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Kremlin Warns U.S. of 'Consequences' After Deadly Crimea Strike

U.S. Ambassador to Russia Lynne Tracy. Alexander Zemlianichenko / AP / TASS

Authorities in Moscow on Monday warned Washington that it would face "consequences" following a deadly Ukrainian strike on annexed Crimea that was said to have been carried out with U.S.-supplied long-range missiles.

Kremlin spokesman Dmitry Peskov called Sunday's strike on the city of Sevastopol "barbaric" and accused the United States of "killing Russian children." Among the four people killed in the attack were two minors.

"The involvement by the United States, the direct involvement, as a result of which Russian civilians are killed, cannot go without consequences," Peskov told reporters. "Time will tell what these will be."

Peskov pointed to comments made by President Vladimir Putin earlier this month about Moscow arming countries so that they could potentially launch strikes against Western targets.

Russia's Foreign Ministry, meanwhile, said it had summoned U.S. Ambassador to Russia Lynne Tracy in response to Sunday's attack on Crimea.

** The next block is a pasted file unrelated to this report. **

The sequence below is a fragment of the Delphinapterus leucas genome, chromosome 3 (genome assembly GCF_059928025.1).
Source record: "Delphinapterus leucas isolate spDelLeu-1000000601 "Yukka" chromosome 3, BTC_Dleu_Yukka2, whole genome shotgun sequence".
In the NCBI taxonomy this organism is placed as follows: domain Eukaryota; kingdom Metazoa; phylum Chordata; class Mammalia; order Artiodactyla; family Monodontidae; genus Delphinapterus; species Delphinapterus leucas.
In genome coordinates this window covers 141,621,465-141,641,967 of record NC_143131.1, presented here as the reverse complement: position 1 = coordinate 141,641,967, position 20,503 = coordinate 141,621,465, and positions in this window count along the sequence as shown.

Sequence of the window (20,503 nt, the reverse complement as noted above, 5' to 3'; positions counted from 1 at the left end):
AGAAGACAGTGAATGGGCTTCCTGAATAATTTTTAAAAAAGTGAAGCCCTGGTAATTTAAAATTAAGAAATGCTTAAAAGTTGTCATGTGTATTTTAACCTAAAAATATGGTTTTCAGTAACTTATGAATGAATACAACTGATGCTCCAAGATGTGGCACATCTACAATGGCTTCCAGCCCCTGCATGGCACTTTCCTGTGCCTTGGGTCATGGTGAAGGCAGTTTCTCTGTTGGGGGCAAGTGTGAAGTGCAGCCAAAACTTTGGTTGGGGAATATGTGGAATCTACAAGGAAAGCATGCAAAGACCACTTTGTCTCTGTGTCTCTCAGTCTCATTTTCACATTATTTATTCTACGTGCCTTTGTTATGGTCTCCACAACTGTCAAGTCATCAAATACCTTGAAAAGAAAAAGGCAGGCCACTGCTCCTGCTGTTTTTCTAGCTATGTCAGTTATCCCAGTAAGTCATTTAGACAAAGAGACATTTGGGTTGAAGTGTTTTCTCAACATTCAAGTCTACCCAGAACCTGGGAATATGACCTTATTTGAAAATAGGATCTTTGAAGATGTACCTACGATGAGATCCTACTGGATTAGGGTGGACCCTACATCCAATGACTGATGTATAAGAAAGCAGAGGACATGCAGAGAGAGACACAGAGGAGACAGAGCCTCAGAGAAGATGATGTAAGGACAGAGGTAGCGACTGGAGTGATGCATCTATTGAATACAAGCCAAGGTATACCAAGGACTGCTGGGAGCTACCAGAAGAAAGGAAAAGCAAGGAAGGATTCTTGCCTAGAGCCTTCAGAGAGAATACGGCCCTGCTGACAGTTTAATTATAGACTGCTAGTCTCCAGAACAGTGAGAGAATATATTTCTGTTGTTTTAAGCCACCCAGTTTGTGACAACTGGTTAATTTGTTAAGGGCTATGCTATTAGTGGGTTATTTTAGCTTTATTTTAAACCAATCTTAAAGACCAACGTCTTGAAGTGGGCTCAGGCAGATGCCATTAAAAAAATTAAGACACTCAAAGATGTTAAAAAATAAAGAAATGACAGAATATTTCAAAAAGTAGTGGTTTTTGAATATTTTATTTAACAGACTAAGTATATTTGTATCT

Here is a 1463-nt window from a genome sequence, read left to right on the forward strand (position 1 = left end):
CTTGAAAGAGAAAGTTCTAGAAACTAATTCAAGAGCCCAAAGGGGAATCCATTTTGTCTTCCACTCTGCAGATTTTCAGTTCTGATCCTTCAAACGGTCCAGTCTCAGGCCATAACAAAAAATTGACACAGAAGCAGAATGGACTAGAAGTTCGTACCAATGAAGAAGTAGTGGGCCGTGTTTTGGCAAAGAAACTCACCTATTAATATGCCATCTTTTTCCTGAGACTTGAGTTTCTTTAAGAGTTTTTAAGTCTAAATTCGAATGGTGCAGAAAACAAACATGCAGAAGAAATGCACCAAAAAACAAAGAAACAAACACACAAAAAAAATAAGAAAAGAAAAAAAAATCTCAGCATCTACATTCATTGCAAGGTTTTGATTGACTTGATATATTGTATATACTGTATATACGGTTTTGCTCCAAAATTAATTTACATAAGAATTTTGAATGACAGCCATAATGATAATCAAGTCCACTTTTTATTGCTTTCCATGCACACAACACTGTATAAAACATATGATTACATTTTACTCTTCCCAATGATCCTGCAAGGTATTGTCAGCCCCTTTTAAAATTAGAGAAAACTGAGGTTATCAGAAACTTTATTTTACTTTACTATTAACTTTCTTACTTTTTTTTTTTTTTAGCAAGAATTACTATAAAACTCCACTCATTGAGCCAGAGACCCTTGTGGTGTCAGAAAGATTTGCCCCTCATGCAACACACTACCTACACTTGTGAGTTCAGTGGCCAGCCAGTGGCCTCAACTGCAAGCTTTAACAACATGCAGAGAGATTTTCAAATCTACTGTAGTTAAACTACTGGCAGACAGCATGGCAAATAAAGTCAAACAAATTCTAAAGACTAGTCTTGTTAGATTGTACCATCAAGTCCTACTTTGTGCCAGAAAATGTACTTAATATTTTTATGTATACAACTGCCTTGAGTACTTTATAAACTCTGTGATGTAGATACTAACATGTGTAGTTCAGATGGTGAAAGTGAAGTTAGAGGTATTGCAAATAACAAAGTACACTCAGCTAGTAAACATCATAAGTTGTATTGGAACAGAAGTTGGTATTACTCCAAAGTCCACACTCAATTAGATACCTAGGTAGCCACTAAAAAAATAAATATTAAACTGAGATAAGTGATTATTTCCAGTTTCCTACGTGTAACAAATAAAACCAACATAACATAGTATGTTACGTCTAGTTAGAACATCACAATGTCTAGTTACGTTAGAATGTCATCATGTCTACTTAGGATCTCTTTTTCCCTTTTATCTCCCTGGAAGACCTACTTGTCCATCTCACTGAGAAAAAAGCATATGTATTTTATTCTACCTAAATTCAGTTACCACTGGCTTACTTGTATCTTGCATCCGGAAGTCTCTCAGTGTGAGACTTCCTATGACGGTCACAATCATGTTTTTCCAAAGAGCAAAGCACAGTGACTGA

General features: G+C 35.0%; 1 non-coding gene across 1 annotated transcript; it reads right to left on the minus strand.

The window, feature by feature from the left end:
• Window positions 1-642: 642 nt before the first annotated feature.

It later issued a statement saying that Washington "bears equal responsibility with the Kyiv regime for this atrocity" and the strike would "not go unpunished."

Russian authorities have said that the strike on Sevastopol was carried out with U.S.-supplied ATACMS missiles loaded with a cluster warhead. Moscow-installed authorities in Crimea said the weapons hit an area with recreational beaches and hotels.

Andriy Yermak, the head of the Ukrainian president's office, said on Monday that "Russia must leave the peninsula."

"Their army and military objects there must cease to exist," he wrote on social media.

Similarly, Mykhailo Podolyak, a senior aide to the Ukrainian president Volodymyr Zelensky, said Crimea was a legitimate military target.

"Crimea is also a large military camp and warehouse, with hundreds of direct military targets, which the Russians are cynically trying to hide and cover up with their own civilians," he said.

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